ECB Builds a Proof of Concept using Corda to Explore Anonymity in CBDC
- European Central Bank finding the balance between allowing privacy and compliance with regulations
- The purpose of the research is to be ready should the need arise for a CBDC in the future
European Central Bank (ECB) is now exploring anonymity in central bank digital currencies that would safeguard the privacy of those users who conduct low-value transactions but ensure high-value transfers are subject to anti-money laundering (AML) checks.
Our latest research shows that it is possible to build a simplified payment system for central bank digital currencies. Such a system would safeguard users’ privacy for low-value transactions while ensuring that higher-value transfers are subject to anti-money laundering checks.
— European Central Bank (@ecb) December 17, 2019
The research paper published by the central bank talks about the “major challenge” for the payments ecosystem in the digital economy. This challenge is striking a balance between allowing a degree of privacy and ensuring compliance with regulations.
As such, ECB has established a proof of concept for anonymity in digital cash, which is the central bank digital currency (CBDC). The paper reads:
“The proof of concept drawn up by the ESCB demonstrates that it is possible to construct a simplified CBDC payment system that allows users some degree of privacy for lower-value transactions, while still ensuring that higher-value transactions are subject to mandatory AML/CFT checks.”
The network is developed using Corda by the ESCB’s EUROchain research network, with support from R3 and Accenture using distributed ledger technology.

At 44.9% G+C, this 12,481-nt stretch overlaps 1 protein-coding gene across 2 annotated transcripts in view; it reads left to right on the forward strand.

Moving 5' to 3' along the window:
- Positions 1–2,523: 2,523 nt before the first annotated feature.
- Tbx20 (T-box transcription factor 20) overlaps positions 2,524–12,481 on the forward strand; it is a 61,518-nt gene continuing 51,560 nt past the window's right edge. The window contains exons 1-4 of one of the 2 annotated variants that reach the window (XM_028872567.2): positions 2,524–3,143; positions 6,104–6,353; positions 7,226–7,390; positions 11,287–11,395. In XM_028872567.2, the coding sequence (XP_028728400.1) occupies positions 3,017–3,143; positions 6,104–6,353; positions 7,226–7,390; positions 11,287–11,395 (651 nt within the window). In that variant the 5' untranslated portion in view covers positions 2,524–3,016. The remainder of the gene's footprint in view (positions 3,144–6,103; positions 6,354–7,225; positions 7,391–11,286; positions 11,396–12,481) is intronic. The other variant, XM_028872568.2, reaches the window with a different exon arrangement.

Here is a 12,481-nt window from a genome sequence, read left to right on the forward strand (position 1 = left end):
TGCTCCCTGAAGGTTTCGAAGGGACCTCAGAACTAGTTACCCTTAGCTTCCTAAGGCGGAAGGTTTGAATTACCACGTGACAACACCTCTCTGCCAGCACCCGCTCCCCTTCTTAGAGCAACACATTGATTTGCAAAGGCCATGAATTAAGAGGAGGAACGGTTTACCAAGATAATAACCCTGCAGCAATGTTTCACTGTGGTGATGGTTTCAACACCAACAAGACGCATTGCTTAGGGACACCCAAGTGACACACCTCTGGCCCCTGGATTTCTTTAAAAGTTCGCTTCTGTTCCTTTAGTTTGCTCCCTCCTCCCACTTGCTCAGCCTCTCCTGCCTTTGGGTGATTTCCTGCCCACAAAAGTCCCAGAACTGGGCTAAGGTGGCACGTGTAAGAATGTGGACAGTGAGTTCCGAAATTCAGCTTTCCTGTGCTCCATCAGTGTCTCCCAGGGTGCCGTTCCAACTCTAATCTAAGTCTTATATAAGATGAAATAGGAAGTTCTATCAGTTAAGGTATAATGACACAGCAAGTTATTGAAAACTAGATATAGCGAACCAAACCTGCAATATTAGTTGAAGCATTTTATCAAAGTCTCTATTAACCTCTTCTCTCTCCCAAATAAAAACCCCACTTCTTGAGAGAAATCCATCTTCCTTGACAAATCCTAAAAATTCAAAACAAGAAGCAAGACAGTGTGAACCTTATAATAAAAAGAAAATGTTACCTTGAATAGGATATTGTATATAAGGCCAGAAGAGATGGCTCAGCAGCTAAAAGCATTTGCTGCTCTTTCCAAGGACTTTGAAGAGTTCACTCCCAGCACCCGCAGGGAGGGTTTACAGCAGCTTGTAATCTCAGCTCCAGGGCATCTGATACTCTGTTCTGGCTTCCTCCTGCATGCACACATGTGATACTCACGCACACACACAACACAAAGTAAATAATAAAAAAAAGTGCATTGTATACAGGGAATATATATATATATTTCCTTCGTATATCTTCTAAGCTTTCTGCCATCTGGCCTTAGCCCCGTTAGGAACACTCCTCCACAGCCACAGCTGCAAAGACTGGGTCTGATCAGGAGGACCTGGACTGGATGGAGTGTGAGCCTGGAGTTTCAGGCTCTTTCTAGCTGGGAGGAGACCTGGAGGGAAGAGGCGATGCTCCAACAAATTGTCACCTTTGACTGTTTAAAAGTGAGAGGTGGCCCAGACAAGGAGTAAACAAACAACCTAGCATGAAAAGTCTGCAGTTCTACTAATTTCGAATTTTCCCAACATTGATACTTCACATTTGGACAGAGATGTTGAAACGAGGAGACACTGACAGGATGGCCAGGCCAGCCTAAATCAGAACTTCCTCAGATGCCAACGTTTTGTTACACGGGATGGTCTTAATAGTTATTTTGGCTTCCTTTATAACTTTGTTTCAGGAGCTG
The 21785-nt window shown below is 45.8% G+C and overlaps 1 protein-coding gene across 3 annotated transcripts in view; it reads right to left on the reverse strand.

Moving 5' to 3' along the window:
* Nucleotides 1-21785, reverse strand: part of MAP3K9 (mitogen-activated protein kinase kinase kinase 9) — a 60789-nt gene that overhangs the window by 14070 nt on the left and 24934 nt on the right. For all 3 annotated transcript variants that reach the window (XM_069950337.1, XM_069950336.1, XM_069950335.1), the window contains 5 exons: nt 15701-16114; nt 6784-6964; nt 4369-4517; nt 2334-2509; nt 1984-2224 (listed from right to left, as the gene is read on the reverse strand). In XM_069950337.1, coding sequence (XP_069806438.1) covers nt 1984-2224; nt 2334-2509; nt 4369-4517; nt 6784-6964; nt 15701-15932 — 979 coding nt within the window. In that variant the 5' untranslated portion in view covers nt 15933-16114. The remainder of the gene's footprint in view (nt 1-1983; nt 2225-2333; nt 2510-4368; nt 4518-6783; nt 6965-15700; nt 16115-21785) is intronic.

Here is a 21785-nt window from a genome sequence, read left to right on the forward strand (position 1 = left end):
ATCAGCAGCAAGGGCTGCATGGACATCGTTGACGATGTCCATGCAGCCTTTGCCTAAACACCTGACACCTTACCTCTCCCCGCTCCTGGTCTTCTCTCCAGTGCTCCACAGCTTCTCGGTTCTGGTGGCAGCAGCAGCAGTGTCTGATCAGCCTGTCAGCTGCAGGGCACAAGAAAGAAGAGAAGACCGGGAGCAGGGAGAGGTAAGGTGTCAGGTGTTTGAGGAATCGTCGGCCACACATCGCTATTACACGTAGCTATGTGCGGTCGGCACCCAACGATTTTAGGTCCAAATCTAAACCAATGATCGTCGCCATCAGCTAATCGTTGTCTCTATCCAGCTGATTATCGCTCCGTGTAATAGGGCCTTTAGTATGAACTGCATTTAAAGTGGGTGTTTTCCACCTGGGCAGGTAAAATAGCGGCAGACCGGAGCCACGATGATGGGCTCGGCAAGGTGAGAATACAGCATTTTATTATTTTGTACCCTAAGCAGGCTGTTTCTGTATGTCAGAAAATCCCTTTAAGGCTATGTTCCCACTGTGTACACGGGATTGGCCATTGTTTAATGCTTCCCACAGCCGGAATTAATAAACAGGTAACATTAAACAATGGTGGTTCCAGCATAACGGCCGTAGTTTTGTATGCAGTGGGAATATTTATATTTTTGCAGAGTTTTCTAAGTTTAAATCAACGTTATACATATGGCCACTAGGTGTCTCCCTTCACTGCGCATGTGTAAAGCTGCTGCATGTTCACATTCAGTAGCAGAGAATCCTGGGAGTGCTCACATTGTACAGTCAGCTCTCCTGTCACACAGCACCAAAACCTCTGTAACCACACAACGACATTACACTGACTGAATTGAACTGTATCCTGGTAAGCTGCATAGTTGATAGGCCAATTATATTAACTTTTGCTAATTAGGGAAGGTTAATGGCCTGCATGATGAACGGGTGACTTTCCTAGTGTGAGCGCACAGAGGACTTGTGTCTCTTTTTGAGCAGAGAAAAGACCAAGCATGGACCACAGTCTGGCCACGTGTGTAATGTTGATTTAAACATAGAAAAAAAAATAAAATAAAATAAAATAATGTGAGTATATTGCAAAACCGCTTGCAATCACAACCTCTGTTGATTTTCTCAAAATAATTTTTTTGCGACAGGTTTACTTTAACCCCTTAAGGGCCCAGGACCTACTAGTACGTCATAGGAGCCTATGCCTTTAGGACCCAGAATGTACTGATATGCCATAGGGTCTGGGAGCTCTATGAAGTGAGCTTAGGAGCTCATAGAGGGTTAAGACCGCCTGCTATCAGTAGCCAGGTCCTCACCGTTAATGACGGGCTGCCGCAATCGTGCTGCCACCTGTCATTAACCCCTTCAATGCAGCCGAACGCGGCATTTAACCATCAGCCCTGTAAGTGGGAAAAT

The proof of concept provides the bank with a digitization solution for AML/CFT compliance procedures where central banks or intermediaries other than that chosen by the user can’t see the user’s identity and transaction history.
The limits on anonymous electronic transactions, imposed via “anonymity vouchers,” are automated and additional checks are further delegated to the AML authority.
This proof of concept, however the bank says is just part of its ongoing research on CBDC. It clarifies that it doesn’t mean that they are proceeding with the CBDC.
“There is no immediate need to take concrete steps towards the issuance of CBDC in the euro area.”
They continue to analyze CBDC with the purpose of exploring new technologies and to be ready should the need arise in the future. Also, the proof of concept will help the bank in the assessment of how a CBDC will work in practice and how the specific technical features will affect its potential implications for an economy.